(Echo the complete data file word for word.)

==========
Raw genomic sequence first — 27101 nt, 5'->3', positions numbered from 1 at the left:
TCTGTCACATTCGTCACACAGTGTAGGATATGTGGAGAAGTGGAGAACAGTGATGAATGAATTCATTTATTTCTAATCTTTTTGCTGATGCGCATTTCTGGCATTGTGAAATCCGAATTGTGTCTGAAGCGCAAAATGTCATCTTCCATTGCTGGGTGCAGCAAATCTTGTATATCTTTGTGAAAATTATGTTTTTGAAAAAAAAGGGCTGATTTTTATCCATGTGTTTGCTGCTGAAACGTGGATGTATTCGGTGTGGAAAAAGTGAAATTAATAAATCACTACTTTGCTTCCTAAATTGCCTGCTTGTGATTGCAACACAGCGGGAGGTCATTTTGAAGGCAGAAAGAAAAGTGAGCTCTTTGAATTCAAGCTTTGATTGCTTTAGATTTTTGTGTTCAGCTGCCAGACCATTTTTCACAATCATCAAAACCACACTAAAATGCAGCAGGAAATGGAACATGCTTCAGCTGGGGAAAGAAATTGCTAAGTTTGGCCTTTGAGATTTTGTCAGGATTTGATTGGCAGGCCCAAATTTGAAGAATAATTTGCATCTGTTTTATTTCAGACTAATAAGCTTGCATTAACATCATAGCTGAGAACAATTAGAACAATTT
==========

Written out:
Raw genomic sequence first — 27101 nt, 5'->3', positions numbered from 1 at the left:
TCTGTCACATTCGTCACACAGTGTAGGATATGTGGAGAAGTGGAGAACAGTGATGAATGAATTCATTTATTTCTAATCTTTTTGCTGATGCGCATTTCTGGCATTGTGAAATCCGAATTGTGTCTGAAGCGCAAAATGTCATCTTCCATTGCTGGGTGCAGCAAATCTTGTATATCTTTGTGAAAATTATGTTTTTGAAAAAAAAGGGCTGATTTTTATCCATGTGTTTGCTGCTGAAACGTGGATGTATTCGGTGTGGAAAAAGTGAAATTAATAAATCACTACTTTGCTTCCTAAATTGCCTGCTTGTGATTGCAACACAGCGGGAGGTCATTTTGAAGGCAGAAAGAAAAGTGAGCTCTTTGAATTCAAGCTTTGATTGCTTTAGATTTTTGTGTTCAGCTGCCAGACCATTTTTCACAATCATCAAAACCACACTAAAATGCAGCAGGAAATGGAACATGCTTCAGCTGGGGAAAGAAATTGCTAAGTTTGGCCTTTGAGATTTTGTCAGGATTTGATTGGCAGGCCCAAATTTGAAGAATAATTTGCATCTGTTTTATTTCAGACTAATAAGCTTGCATTAACATCATAGCTGAGAACAATTAGAACAATTT